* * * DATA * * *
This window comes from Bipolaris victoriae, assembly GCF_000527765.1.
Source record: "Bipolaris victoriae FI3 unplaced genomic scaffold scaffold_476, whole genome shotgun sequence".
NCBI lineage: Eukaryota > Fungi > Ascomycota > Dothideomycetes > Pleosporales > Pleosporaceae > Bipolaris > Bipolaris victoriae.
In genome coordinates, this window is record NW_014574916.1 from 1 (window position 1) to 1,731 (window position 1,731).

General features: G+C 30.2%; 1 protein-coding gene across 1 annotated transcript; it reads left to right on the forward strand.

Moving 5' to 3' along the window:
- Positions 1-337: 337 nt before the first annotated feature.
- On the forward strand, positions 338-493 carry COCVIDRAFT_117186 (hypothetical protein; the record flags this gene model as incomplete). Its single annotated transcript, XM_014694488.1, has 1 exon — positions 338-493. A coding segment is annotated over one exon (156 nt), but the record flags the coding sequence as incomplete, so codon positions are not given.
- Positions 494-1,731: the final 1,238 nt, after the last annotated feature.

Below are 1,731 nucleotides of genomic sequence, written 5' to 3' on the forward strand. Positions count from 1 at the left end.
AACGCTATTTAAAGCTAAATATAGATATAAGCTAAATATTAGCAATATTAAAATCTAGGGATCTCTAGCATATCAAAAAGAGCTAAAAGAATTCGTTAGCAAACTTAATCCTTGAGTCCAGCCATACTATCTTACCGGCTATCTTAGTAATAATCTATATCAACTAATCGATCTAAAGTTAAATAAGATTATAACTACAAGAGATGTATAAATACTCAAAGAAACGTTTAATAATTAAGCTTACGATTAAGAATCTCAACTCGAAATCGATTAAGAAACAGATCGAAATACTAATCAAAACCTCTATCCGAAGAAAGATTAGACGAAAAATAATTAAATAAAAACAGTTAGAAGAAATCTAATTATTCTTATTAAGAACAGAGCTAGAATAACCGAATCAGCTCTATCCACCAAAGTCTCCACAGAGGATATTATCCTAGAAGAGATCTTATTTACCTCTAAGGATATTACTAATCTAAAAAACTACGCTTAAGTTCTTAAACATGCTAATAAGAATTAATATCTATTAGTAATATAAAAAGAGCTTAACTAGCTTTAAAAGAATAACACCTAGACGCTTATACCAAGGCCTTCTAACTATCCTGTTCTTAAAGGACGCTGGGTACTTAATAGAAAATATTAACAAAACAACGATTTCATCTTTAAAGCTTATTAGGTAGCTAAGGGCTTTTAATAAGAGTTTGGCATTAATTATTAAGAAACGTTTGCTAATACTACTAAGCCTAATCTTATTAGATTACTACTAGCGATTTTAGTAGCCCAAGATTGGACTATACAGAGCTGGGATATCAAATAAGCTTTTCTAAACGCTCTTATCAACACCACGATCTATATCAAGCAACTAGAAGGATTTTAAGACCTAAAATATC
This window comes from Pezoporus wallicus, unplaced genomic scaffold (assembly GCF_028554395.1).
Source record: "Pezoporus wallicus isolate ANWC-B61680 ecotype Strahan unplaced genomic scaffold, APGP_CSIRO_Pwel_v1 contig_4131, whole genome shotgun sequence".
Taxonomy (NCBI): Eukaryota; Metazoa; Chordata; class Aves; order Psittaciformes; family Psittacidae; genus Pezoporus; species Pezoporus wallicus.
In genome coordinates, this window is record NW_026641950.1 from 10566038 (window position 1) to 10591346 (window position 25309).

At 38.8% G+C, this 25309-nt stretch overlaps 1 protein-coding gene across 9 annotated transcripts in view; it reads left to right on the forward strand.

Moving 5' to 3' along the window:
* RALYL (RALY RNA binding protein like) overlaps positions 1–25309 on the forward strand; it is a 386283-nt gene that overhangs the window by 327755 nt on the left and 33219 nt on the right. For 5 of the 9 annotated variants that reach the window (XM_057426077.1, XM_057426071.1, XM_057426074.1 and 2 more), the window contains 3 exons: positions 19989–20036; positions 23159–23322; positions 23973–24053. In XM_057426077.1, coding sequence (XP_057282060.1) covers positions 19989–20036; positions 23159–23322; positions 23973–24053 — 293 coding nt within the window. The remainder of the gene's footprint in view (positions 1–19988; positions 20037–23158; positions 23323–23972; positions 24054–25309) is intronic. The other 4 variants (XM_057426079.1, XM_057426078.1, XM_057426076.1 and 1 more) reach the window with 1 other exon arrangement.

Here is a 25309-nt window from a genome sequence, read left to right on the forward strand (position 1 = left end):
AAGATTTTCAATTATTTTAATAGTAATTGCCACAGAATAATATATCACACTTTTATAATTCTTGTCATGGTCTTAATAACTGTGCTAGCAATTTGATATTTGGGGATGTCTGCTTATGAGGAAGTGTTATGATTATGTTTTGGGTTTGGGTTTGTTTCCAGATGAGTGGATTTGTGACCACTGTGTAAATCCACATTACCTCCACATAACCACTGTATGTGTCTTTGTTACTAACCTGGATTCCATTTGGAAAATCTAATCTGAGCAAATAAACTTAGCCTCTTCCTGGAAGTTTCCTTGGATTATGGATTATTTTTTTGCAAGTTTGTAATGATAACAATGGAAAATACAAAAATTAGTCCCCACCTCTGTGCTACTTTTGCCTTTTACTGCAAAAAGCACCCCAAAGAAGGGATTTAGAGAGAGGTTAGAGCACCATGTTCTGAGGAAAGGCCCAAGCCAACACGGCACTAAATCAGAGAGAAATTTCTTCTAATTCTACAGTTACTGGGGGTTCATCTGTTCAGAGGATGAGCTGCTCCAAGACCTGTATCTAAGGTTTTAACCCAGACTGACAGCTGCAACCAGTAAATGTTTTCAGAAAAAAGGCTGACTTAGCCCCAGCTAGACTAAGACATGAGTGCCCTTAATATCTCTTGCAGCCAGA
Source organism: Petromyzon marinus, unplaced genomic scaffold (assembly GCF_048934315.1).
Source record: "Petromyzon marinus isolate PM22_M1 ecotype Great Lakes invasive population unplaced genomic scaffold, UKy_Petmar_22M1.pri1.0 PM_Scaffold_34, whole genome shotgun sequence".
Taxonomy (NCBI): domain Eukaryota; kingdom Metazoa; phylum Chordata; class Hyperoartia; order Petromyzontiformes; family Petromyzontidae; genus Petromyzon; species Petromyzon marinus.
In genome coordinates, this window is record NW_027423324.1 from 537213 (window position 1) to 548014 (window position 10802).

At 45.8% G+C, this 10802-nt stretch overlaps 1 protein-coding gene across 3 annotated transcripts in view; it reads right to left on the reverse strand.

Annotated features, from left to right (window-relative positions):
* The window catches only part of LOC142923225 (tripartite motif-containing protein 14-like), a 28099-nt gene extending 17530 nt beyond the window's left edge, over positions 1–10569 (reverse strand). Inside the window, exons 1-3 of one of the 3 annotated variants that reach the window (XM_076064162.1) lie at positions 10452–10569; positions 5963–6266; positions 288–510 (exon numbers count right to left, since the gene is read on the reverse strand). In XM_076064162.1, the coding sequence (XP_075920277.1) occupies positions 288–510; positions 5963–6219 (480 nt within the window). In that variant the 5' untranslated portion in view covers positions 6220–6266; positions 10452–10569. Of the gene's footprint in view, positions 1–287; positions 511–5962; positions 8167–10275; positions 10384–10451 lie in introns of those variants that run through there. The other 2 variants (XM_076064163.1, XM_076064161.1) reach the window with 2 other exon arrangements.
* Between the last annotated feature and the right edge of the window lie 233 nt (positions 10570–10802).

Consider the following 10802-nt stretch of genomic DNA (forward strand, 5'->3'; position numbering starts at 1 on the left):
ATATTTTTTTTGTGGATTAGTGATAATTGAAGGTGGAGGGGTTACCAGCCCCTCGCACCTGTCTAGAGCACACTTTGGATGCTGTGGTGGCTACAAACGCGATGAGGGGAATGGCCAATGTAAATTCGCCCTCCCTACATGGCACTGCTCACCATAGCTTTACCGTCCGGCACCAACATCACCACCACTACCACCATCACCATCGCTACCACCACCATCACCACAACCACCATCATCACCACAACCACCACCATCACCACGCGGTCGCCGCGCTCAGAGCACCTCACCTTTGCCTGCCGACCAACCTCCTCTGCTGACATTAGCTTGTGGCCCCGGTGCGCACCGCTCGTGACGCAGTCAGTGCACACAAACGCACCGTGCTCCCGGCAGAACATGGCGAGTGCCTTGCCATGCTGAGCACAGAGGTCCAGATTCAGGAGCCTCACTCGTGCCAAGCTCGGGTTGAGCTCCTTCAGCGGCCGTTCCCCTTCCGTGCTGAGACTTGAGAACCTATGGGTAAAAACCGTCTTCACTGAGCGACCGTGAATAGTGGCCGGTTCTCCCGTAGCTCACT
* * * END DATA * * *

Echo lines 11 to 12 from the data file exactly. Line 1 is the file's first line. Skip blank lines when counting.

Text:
AACGCTATTTAAAGCTAAATATAGATATAAGCTAAATATTAGCAATATTAAAATCTAGGGATCTCTAGCATATCAAAAAGAGCTAAAAGAATTCGTTAGCAAACTTAATCCTTGAGTCCAGCCATACTATCTTACCGGCTATCTTAGTAATAATCTATATCAACTAATCGATCTAAAGTTAAATAAGATTATAACTACAAGAGATGTATAAATACTCAAAGAAACGTTTAATAATTAAGCTTACGATTAAGAATCTCAACTCGAAATCGATTAAGAAACAGATCGAAATACTAATCAAAACCTCTATCCGAAGAAAGATTAGACGAAAAATAATTAAATAAAAACAGTTAGAAGAAATCTAATTATTCTTATTAAGAACAGAGCTAGAATAACCGAATCAGCTCTATCCACCAAAGTCTCCACAGAGGATATTATCCTAGAAGAGATCTTATTTACCTCTAAGGATATTACTAATCTAAAAAACTACGCTTAAGTTCTTAAACATGCTAATAAGAATTAATATCTATTAGTAATATAAAAAGAGCTTAACTAGCTTTAAAAGAATAACACCTAGACGCTTATACCAAGGCCTTCTAACTATCCTGTTCTTAAAGGACGCTGGGTACTTAATAGAAAATATTAACAAAACAACGATTTCATCTTTAAAGCTTATTAGGTAGCTAAGGGCTTTTAATAAGAGTTTGGCATTAATTATTAAGAAACGTTTGCTAATACTACTAAGCCTAATCTTATTAGATTACTACTAGCGATTTTAGTAGCCCAAGATTGGACTATACAGAGCTGGGATATCAAATAAGCTTTTCTAAACGCTCTTATCAACACCACGATCTATATCAAGCAACTAGAAGGATTTTAAGACCTAAAATATC
This window comes from Pezoporus wallicus, unplaced genomic scaffold (assembly GCF_028554395.1).